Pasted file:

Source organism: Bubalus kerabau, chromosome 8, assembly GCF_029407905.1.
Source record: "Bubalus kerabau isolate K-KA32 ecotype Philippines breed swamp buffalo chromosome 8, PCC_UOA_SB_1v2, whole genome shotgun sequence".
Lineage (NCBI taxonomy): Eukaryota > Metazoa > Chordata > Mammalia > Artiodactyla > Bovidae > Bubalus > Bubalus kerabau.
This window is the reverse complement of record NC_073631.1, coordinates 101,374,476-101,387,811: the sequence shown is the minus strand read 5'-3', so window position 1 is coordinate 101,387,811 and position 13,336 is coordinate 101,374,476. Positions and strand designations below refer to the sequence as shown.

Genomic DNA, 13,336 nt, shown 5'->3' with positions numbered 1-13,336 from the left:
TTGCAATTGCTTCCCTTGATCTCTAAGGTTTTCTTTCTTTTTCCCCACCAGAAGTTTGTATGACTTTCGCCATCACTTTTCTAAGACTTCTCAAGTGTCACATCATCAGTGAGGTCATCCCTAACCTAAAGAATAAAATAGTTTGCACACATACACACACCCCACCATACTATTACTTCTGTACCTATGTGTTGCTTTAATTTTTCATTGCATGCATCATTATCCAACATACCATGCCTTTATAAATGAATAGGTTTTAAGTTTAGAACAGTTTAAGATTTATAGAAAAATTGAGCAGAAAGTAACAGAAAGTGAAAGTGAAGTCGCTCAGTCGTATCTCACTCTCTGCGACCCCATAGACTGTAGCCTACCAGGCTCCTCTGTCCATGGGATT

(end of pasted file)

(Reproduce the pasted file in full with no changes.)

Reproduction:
Source organism: Bubalus kerabau, chromosome 8, assembly GCF_029407905.1.
Source record: "Bubalus kerabau isolate K-KA32 ecotype Philippines breed swamp buffalo chromosome 8, PCC_UOA_SB_1v2, whole genome shotgun sequence".
Lineage (NCBI taxonomy): Eukaryota > Metazoa > Chordata > Mammalia > Artiodactyla > Bovidae > Bubalus > Bubalus kerabau.
This window is the reverse complement of record NC_073631.1, coordinates 101,374,476-101,387,811: the sequence shown is the minus strand read 5'-3', so window position 1 is coordinate 101,387,811 and position 13,336 is coordinate 101,374,476. Positions and strand designations below refer to the sequence as shown.

Genomic DNA, 13,336 nt, shown 5'->3' with positions numbered 1-13,336 from the left:
TTGCAATTGCTTCCCTTGATCTCTAAGGTTTTCTTTCTTTTTCCCCACCAGAAGTTTGTATGACTTTCGCCATCACTTTTCTAAGACTTCTCAAGTGTCACATCATCAGTGAGGTCATCCCTAACCTAAAGAATAAAATAGTTTGCACACATACACACACCCCACCATACTATTACTTCTGTACCTATGTGTTGCTTTAATTTTTCATTGCATGCATCATTATCCAACATACCATGCCTTTATAAATGAATAGGTTTTAAGTTTAGAACAGTTTAAGATTTATAGAAAAATTGAGCAGAAAGTAACAGAAAGTGAAAGTGAAGTCGCTCAGTCGTATCTCACTCTCTGCGACCCCATAGACTGTAGCCTACCAGGCTCCTCTGTCCATGGGATT